IT WAS JUST a suggestion in one paragraph of President Bush's proposed 2003 budget, but it has already generated many pages of controversy.
The idea has become known as "charter forests" (analogous to charter schools): allowing segments of the national forests to be managed by private trusts in order to, as the budget proposal says, "overcome inertia and an excessive decisionmaking structure...[and] avoid the central bureaucracy and thereby reduce organization inefficiencies" in forest management.
Mark Rey, a former timber industry lobbyist and now an undersecretary in the Department of Agriculture, is the administration's front man on this issue. Charter forests are already being condemned by environmental organizations as a giveaway to rapacious loggers who want to fell national forests. Rey notes that the enviros are criticizing a proposal that hasn't even been formalized in congressional legislation yet.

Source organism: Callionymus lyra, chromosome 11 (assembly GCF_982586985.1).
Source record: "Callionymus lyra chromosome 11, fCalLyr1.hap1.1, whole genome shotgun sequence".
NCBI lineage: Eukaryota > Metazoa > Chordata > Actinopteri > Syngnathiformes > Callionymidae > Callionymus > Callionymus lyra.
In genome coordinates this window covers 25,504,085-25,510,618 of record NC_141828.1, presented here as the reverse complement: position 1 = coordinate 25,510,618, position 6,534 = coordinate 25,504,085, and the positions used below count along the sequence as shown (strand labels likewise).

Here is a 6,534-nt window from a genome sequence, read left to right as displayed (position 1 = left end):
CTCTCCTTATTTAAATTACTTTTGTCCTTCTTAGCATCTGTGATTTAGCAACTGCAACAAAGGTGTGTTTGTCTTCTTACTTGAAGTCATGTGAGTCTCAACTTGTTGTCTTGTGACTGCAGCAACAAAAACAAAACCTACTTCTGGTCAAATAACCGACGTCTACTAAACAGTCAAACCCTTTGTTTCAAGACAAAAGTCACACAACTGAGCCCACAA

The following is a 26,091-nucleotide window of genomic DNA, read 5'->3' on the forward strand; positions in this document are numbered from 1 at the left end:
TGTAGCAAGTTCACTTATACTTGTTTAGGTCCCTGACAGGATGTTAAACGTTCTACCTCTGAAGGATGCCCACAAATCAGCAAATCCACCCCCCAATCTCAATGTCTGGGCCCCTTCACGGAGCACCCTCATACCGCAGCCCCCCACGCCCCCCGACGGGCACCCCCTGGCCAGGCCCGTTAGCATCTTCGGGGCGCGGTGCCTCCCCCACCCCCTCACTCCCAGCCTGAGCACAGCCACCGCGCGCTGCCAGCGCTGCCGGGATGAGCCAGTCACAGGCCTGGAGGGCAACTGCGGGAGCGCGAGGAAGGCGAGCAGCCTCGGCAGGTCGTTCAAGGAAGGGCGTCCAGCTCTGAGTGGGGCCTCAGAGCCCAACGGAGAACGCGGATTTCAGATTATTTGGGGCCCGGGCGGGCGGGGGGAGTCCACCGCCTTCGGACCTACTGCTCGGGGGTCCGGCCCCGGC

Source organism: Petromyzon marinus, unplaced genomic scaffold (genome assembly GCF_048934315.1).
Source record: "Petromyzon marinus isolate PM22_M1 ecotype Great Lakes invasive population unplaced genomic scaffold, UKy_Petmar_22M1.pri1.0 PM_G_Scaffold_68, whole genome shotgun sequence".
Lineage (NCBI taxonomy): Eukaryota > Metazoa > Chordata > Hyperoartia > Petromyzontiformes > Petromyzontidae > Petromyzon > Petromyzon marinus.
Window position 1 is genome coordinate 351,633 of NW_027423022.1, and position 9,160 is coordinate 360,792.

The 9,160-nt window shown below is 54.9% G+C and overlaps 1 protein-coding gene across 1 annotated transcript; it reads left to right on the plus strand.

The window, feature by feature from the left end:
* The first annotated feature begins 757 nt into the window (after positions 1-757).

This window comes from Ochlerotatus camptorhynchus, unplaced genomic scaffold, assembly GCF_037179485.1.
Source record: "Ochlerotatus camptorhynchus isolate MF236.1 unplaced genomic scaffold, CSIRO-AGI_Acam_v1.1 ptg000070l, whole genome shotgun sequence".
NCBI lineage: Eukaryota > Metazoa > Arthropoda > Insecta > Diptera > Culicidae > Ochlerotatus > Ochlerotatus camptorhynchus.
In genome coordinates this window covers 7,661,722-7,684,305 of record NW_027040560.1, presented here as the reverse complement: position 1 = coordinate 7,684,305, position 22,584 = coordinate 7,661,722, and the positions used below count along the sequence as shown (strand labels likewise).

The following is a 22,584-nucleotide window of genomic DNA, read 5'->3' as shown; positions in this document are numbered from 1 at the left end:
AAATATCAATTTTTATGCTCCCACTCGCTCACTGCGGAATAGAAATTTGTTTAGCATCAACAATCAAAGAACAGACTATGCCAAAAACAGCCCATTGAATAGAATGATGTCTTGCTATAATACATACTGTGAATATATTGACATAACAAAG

The Bush administration has itself to blame for the bad press, suggests Daniel Kemiss, who heads the Center for the American West at the University of Montana. He has long supported decentralized management ideas like charter forests. "It was a mistake for [Bush] to have brought this out as an administration proposal rather than developing bipartisan support [in Congress] for it first," Kemiss says. "They clearly will have to achieve bipartisan...